The Other Other White Meat

I was 18 years old when I first tried rabbit. It was my 18th birthday and my mother took me to a nice restaurant, told me I could order whatever I wanted, and then was promptly horrified when I ordered rabbit. “You’re eating Peter cottontail!” she implored, to which I replied “Peter tastes good!”  Ever since then, I have had a warm spot in my heart (and a bit of a craving in my stomach) for rabbit, though I did not start trying to cook it myself for quite some time.

Luckily I can buy rabbit at my local market. I’ve found it in many places I’ve lived, from California to Calgary, but it’s usually sold whole and frozen. This means I’ve had to learn how to cut it up myself. And of course that meant I needed the proper tools: good boning shears, a sharp fillet or boning knife, and a nice meat cleaver. I use a website called Hunter Angler Gardener Cook as a resource, which has step-by-step instructions for how to cut up rabbits and also has many recipes. The website is a great resource for wild game, fishes and foraging for wild greens.

Tonight I prepared German Rabbit Stew, recipe courtesy of HAGC. Generally I sauté rabbit and prepare a nice mustard and vegetable sauce. This time I really wanted to make a stew, and was glad to find a few recipes for it. This dish was fabulous! Like most stews, you brown the meat first, and then slow cook the stew long enough so that the rabbit meat falls off the bone. Because you wouldn’t debone rabbit before cooking – there are too many bones and the bone adds flavor during cooking – I take an extra step and fish the rabbit bones out of the stew when done, pull the meat off the bone, then return the meat to the stew.  And voila, rabbit stew!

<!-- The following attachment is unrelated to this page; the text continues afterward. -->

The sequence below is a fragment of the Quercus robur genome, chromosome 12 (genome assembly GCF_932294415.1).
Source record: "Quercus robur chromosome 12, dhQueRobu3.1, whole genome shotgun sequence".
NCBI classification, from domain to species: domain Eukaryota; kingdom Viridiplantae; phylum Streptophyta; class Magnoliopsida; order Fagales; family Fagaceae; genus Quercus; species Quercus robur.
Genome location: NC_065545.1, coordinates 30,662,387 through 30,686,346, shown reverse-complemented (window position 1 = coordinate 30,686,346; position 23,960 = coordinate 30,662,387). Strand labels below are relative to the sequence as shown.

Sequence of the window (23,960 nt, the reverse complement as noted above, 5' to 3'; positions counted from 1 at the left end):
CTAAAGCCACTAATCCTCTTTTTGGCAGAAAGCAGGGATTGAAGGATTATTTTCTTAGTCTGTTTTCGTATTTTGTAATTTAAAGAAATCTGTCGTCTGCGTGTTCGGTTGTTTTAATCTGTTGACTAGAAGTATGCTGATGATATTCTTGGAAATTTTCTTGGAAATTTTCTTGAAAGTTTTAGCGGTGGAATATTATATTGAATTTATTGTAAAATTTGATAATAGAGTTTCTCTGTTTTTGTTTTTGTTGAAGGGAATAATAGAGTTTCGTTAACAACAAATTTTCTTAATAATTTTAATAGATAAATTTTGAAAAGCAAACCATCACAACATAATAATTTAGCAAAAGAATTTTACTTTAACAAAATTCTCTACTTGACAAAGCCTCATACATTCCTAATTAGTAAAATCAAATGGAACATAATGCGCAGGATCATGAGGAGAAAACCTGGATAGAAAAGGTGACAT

In case you’re wondering, rabbit does not taste like game, it has a mild flavor just like chicken. And it’s lean, you don’t see much extra fat on rabbits and buying rabbit from the market also means there is no skin to deal with. A single rabbit can provide a good amount of meat, obviously depending on the size of the rabbit. The rabbit I stewed was 3 lbs and yielded 3 meals each for me and my boyfriend D, who has a pretty hearty appetite. This stew could be served alone, over mashed or roasted potatoes, or for this meal, I toasted a slice of good French bread under the broiler, then poured the stew over top, letting the stew soak into the bread. Wow, what treat!

I’d urge anyone feeling somewhat adventurous to try rabbit. It’s easy to cook and delicious – it’s the other other white meat!

German Rabbit Stew 2

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